Coming Soon:

The following books by Robert Paul Wolff are available on Amazon.com as e-books: KANT'S THEORY OF MENTAL ACTIVITY, THE AUTONOMY OF REASON, UNDERSTANDING MARX, UNDERSTANDING RAWLS, THE POVERTY OF LIBERALISM, A LIFE IN THE ACADEMY, MONEYBAGS MUST BE SO LUCKY, AN INTRODUCTION TO THE USE OF FORMAL METHODS IN POLITICAL PHILOSOPHY.
Now Available: Volumes I, II, III, and IV of the Collected Published and Unpublished Papers.

NOW AVAILABLE ON YOUTUBE: LECTURES ON KANT'S CRITIQUE OF PURE REASON. To view the lectures, go to YouTube and search for "Robert Paul Wolff Kant." There they will be.

NOW AVAILABLE ON YOUTUBE: LECTURES ON THE THOUGHT OF KARL MARX. To view the lectures, go to YouTube and search for Robert Paul Wolff Marx."




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Sunday, February 4, 2018

BRIEF REMARK

A brief remark prompted by Ed Barreras’ concerns about frat boy comments.  Verbal aggression, speaking generally, is a good thing, especially as an alternative to physical aggression.  The general rule about verbal aggression – satire, snark, ridicule, obscenity – is:  punch up, not down.  When satirists ridicule politicians, that is punching up.  It may be outrageous, excessive, shocking, utterly unwarranted, but it is fair, because the victim can simply return the favor.  When nerds make fun of frat boys, more power to them [although I will admit that I went beyond the bounds of fair criticism when I filled a desk drawer with water and dumped it out the window on some drunk Final Club members at Harvard in ’52.]  Let us have more Jonathan Swifts and Alexander Popes, if we can find them.  As for Paul Ryan, he richly deserves all the abuse we can heap on him.  And no, I do not think there are any admirable Ayn Rand lovers, at least none that are older than fifteen.


8 comments:

Debra Campbell said...

I agree with the Ayn Rand comment. I blame the influence of Atlas Shrugged for so much of what is wrong in our culture today. In her influential novel she provided the perfect rationale, "pursuit of excellence," for unfettered selfishness and for heartlessness to masquerade as a virtue. All of my friends and loved ones who voted for Donald Trump are Ayn Rand devotees. If Trump is the horrible rash covering the surface of this country right now, Paul Ryan promulgating the philosophy of Ayn Rand is the underlying disease. What is even more insulting to my sense of decency is watching Paul Ryan push policies guided by those beliefs on the less attentive public under the guise of "freedom" and "Christian values." I blame Paul Ryan much more for the problems of today than Donald Trump. Ryan knows exactly what he is perpetrating. Trump is just enjoying the attention and counting his money.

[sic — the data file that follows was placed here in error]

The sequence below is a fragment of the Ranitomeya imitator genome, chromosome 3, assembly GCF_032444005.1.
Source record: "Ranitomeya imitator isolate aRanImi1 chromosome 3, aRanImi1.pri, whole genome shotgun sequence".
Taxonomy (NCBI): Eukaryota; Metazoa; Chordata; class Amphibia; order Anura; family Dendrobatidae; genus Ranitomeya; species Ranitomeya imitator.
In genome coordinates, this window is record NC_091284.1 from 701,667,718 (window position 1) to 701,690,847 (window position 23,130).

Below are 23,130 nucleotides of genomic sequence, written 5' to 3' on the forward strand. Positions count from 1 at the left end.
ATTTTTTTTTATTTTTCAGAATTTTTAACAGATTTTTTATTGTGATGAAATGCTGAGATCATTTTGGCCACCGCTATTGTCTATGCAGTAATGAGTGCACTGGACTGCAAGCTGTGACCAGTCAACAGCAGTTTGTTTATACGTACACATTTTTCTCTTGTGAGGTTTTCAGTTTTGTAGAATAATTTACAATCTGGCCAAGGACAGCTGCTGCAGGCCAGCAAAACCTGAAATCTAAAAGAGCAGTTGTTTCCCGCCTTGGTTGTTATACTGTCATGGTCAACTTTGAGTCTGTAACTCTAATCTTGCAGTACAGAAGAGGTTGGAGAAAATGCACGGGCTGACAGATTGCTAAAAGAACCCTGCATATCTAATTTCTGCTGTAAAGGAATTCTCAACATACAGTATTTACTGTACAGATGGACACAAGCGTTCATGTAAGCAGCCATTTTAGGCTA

Howard Berman said...

We have to be careful about verbal aggression, to make sure the aggression stays verbal and avoids escalation into actual violence (say like a football game).
Verbal aggression is a fine art

Ed Barreras said...

I take this post as granting me permission to punch up at “frat boys” since I am a nerd. Alright then, I rescind my apology from the previous post, and now acknowledge that “frat boy” denotes something quite different than merely “one who pledges a fraternity.” And “Rand-loving frat boy” is another beast altogether.

Robert Paul Wolff said...

Indeed. Punch up! These are perilous times. We need pugnacious protectors of truth, justice, and what we would like the American Way to be [to almost quote Superman.]

Ed Barreras said...

Aye aye, Captain. I apologize for having gone briefly soft. What was I thinking?

s. wallerstein said...

I run into a certain number of apologists for the system who will defend it claiming that capitalism has been a powerful engine for ending poverty, that socialism is inefficient and can turn tyrannical, that the society of consumption is the highest instance known of human freedom. I don't buy any of those arguments, but if they are not pure sophism (and they well may be in some cases), they indicate a concern for the well-being of others.

The Ayn Rand crowd, on the other hand, is special: they don't care about the well-being of others. If capitalism screws people over, well, too bad for them, they say: there are winners and losers in life and I'm a winner, so why should I bother about the losers? That lack of concern for the well-being of others indicates a semi-sociopathic lack of empathy, which is chilling and dangerous.

You can argue with someone who claims that capitalism is the most effective engine for ending poverty, but you can't talk to someone who just does not care about others.

Hey Man said...

I have never thought much of Kant's (second?) postulate of practical reason regarding immortality. But the recent wickedness of many powerful persons and their evasion of justice almost make me sympathetic to it. Morality seems to demand that there be a hell for such persons.

Anonymous said...

Even Ayn Rand is, I’m sorry to say, well above the intellectual capacity of the average trump voter.

People are afraid and uncertain about the future and unfortunately Trumps racism and xenophobia appeals quite well given that context, rousing old tribalist tendencies that have served humanity’s survival at the group level quite well in the past. It is more just evolved base instinct than some particular intellectual theory.